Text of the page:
Beware of DOL related phishing schemes

July 13, 2011
Clark County phishing website

Screenshot of bogus website

The Department of Licensing warns Washington residents to be vigilant about protecting themselves from potential phishing schemes involving driver licenses, ID cards and instruction permits. Phishing involves tricking individuals, usually using computers,  into volunteering personal information about themselves that can be used for fraud like identity theft.

Recently, a letter was sent to an individual in Clark County who applied for an instruction permit. It said he had been selected for additional verification and that in order to receive his permit he needed to go to a website and answer some security questions.

The website was similar in appearance to DOL’s website, but is not associated with the department.  He was asked to enter a verification code provided in the letter, and a counterfeit page asked for personal information like Social Security numbers and driver license numbers of his parents.  The letter also directed customers to contact customer service representatives at an email not associated with the department.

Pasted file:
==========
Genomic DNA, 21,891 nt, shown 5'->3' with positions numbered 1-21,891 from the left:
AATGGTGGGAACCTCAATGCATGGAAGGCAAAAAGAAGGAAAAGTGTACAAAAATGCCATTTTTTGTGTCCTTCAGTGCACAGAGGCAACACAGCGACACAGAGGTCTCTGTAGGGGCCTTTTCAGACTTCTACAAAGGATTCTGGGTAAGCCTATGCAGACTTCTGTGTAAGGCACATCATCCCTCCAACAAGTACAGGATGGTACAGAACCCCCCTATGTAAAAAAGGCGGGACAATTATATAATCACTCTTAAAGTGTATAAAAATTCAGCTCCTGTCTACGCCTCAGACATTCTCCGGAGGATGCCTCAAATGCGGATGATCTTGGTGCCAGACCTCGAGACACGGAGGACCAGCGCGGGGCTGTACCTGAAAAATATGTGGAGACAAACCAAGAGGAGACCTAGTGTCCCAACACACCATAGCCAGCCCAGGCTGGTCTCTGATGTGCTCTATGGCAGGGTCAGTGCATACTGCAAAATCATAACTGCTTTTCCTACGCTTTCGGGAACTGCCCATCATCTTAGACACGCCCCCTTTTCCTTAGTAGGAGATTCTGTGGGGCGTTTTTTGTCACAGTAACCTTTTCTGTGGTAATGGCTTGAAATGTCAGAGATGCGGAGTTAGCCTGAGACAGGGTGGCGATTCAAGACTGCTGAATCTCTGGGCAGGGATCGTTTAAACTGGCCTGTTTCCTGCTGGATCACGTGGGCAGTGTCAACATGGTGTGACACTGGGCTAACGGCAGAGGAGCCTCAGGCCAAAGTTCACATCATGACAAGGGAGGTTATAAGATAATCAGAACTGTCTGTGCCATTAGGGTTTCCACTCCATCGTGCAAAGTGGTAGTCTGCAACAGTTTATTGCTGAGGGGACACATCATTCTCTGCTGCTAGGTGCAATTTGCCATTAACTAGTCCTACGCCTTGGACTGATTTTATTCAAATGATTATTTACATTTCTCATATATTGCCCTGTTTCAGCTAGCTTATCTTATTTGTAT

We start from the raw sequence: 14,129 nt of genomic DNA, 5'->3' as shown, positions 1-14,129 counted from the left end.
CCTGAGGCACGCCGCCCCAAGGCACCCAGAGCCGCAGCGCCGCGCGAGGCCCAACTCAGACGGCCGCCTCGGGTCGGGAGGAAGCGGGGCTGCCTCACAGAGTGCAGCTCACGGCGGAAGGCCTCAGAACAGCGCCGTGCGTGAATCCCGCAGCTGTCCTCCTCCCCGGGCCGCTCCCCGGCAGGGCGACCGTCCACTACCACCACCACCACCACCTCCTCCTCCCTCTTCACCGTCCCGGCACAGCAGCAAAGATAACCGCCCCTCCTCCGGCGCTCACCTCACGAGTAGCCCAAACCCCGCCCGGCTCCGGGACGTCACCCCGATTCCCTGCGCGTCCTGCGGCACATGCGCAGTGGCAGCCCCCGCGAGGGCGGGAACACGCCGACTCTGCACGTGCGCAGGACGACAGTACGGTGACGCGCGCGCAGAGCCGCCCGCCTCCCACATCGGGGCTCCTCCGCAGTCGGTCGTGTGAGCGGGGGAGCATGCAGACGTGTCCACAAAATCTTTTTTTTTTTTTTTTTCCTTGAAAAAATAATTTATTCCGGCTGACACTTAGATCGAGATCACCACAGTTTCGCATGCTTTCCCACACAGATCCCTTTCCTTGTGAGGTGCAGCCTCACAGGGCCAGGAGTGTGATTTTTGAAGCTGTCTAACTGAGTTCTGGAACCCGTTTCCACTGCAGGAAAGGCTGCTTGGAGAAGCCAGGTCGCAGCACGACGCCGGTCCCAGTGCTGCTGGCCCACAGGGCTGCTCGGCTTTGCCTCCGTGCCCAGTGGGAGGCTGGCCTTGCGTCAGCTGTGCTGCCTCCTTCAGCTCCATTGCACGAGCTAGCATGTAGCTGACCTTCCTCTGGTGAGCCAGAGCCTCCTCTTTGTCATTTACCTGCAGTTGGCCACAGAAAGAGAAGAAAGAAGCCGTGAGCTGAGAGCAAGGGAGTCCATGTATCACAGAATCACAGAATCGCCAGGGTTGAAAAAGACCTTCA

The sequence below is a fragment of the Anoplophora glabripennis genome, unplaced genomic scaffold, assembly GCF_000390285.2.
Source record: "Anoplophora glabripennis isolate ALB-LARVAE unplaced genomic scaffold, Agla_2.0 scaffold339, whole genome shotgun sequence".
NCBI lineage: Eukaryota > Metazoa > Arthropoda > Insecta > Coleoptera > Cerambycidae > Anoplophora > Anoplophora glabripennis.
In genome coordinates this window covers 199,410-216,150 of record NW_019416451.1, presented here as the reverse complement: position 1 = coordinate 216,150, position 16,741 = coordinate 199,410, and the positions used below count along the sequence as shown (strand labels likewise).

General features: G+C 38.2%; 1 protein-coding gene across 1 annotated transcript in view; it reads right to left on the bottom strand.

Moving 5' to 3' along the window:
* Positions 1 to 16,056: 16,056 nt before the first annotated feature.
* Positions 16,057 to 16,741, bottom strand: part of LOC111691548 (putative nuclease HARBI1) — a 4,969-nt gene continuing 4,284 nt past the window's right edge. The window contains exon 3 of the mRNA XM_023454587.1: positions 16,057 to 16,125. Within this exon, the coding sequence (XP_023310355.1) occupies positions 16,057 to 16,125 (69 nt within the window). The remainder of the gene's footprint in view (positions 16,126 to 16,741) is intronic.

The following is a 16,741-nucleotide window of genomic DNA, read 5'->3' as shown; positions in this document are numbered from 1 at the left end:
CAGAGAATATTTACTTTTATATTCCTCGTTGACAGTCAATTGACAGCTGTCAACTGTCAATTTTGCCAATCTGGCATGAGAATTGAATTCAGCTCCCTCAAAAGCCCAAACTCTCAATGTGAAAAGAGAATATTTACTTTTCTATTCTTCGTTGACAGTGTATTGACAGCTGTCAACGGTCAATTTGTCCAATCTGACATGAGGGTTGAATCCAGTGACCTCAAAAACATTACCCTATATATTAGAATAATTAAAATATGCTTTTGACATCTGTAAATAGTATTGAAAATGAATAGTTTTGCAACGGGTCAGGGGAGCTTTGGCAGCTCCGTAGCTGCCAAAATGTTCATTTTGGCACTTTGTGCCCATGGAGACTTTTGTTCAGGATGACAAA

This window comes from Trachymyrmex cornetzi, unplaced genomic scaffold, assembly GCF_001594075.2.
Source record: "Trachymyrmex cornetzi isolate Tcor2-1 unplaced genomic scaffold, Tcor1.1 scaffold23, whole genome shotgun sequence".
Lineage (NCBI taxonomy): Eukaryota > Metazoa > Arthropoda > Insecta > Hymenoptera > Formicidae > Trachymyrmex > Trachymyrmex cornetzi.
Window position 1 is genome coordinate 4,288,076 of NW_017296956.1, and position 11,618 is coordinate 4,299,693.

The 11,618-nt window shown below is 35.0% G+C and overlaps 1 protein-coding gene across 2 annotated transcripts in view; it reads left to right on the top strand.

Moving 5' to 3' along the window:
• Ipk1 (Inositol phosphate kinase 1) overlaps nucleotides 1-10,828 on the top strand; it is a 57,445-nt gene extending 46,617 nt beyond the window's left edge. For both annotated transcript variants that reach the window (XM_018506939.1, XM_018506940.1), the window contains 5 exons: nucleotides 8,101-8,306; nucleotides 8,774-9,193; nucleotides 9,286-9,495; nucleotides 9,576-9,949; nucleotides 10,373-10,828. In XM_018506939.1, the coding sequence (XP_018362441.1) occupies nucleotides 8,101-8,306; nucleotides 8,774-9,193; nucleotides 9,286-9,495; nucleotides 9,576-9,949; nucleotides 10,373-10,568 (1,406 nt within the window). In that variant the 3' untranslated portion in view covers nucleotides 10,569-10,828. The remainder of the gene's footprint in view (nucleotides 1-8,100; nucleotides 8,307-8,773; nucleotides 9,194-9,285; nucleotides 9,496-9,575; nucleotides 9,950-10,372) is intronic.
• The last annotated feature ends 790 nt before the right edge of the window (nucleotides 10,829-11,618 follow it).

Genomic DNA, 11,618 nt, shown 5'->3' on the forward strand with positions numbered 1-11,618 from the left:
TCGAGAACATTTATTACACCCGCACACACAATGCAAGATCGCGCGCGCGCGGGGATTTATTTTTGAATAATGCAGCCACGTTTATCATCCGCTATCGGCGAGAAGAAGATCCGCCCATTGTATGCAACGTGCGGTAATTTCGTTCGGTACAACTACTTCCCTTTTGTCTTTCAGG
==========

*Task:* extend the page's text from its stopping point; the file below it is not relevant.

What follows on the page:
DOL is currently investigating this reported fraud and is taking steps to have the fraudulent website shut down.

At this point, an analysis of the fraudulent website appears to indicate this is an isolated incident limited to one victim. However, we urge customers to contact us right away if they received a letter that directed them to a website to verify personal information. You can email the department at fraud@dol.wa.gov or call us at 360-902-3915.

Clark County phishing letter

Bogus letter sent to Clark County phishing scheme victim


DOL is more than just driver licenses and car tabs

November 29, 2010

Every working day, DOL is serving Washington residents. The agency licenses and regulates drivers, vehicles and vessels and works with law enforcment to ensure our roadways and the traveling public is safe.

But there’s a whole other side of the agency that isn’t as obvious, but is critical to consumer protection in our state. DOL licenses and regulates 30 different professions, and issues business licenses through the Master License Service.